Modern Germany: From Bismarck through Hitler
Modern Germany: From Bismarck through Hitler
Credit Hours: (3)
Prerequisite: Three hours of History at 100 level.
Study of German history from 1870 to 1945. Topics include Bismarck and national unification, World Wars I and II, Hitler and National Socialism.
Detailed Description of Content of Course
The major topics included in this course are: Bismarck and the Unification of Germany, the political setting of German industrialization, the response of Germany’s traditional elites and its middle class to social and economic ‘massification’, the relationship between foreign and domestic policies prior to World War I, World War II, support for – and opposition to - the Weimer Republic, ‘modern’ society and culture before and after 1933, Nazi Germany, World War II, and the Holocaust.
1. The Unification of Germany
a. Austria and Prussia
c. The Wars of Unification
2. The Revolution from Above
a. Consolidation of the Nation State
b. Bismarck's Internal Policies
c. Bismarck's System of Foreign Alliances
3. Characteristics of German Society
a. The Industrial Revolution in Germany
b. Labor, Capital and the State
c. Social and Intellectual Life
d. Political Traditions: Conservatism, Liberalism, Socialism, Marxism
4. Germany's New Course under William II
a. Germany and the Rest of the World
b. Germany's Attempt to Become a World Power
c. The Drift Toward War
5. World War I
a. Military Stalemate in the West and East
b. War Aims
c. Total War and the Home Front
d. Germany's Defeat and the Treaty of Versailles
6. The Revolution of 1918-1919
a. The November Revolution
b. The Spartacist Uprising
c. Challenge from the Conservatives
7. The Weimar Republic
a. Politics: Democracy in Crisis
b. Economic Malaise and Dislocation
c. Social and Cultural Life
8. National Socialism in Germany
a. The Historical Roots of Nazism
b. The Rise of Adolf Hitler
c. The End of the Weimar Republic
9. Hitler's Third Reich
a. Political and Racial Policies
b. Social and Economic Developments
c. Foreign Policy and Diplomacy to 1939
10. World War II - the Military Developments
a. German Victories in the West
b. Total War in the East
11. World War II - the German Home Front
a. The Final Solution
b. The German Resistance
c. The German Economy
12. Total Defeat
a. Occupation and Division
c. The Federal Republic
d. East Germany
Detailed Description of Conduct of Course
Class meets three hours per week. Assigned readings consist of a textbook and several additional books including primary and secondary sources. Class format is primarily lecture but also includes some discussions. Students are expected to write a paper on some aspect of German history.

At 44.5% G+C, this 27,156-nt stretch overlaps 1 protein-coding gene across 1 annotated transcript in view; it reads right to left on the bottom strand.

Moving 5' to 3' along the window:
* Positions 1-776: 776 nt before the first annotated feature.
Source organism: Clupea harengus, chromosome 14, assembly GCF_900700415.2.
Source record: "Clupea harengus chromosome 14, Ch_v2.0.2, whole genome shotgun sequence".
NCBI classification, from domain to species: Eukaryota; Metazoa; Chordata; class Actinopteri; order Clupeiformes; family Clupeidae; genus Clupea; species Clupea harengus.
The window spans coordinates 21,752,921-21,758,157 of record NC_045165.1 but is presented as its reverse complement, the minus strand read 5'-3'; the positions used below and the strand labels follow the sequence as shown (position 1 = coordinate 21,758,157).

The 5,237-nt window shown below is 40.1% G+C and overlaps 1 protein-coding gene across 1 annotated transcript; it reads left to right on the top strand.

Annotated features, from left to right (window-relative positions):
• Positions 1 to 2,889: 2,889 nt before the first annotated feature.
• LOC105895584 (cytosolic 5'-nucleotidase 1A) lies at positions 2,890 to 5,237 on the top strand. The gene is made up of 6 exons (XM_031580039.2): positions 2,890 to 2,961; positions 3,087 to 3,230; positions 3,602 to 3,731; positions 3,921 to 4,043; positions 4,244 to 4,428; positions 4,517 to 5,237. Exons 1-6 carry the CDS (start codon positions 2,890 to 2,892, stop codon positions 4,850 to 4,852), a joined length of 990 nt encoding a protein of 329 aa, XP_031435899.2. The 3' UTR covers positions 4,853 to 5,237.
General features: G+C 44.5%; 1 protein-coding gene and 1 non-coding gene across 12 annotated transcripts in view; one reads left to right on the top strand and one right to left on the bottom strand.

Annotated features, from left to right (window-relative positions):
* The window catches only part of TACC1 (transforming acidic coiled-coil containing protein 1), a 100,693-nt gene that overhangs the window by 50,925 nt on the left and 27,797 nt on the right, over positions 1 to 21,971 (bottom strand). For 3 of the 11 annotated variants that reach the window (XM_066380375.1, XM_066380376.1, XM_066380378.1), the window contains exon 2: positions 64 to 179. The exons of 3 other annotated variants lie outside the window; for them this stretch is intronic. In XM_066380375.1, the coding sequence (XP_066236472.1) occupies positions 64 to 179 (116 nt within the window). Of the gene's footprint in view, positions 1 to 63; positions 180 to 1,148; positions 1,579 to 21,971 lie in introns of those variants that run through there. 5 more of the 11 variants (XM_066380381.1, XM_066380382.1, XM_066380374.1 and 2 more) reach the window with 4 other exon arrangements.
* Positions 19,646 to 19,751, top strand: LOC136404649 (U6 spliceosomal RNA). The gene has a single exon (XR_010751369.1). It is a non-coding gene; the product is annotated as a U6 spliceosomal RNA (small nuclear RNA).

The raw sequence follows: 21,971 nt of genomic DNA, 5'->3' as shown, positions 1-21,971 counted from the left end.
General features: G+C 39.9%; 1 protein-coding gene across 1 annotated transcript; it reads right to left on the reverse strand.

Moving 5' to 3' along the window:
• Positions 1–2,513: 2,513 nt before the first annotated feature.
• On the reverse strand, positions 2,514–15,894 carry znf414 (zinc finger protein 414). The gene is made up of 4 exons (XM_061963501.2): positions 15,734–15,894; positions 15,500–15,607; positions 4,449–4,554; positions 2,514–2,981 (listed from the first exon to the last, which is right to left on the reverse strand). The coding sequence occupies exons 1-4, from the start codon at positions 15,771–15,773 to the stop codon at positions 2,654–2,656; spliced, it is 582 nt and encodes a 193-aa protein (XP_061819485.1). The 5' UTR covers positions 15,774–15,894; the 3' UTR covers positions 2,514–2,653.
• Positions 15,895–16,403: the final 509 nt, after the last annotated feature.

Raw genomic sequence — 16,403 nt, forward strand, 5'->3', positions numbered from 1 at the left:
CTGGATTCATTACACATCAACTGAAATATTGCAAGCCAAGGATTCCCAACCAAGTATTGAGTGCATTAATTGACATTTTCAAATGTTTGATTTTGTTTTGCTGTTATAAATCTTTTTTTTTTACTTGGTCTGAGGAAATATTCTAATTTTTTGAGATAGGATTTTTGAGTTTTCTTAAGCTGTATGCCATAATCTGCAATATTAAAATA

Goals and Objectives of the Course
1. Students will practice thinking critically and analytically about historical issues, acquire a broader knowledge and deeper understanding of pertinent historical events and processes, and cultivate a familiarity with the concepts of historical argument and interpretation.
2. Students will develop disciplinary research skills by designing strategies to locate and analyze primary and secondary source evidence, processing and organizing the resultant data, and composing proper citation and bibliographical entries.
3. Students will apply their critical thinking, research, and compositional skills to the creation and presentation of thesis driven essays that discuss, for example, historical social, economic, political, and/or cultural developments and that address issues such as the causes and consequences of historical change and continuity.
4. Students will acquire the general knowledge of German history which is necessary to set in a meaningful context discussion of the process by which, during the early 20th century, Germany was transformed from a model of modern cultural, technological, and scientific development into the bastion of a totalitarian political system which promoted the “coordination” of the thoughts and feelings of every individual German, and the physical extermination of “inferior” populations.
Knowledge and understanding of the material covered in this course will be measured using an array of assessment tools that may include, among other things, class attendance and participation, written examinations, formal writing assignments of various types, and informal writing assignments. All exercises are designed to expand the student's ability to evaluate historical events and to develop his or her ability to compose persuasive arguments.
Other Course Information: None
Review and Approval
October 2010 Reviewed and Approved by Sharon A. Roger Hepburn, Chair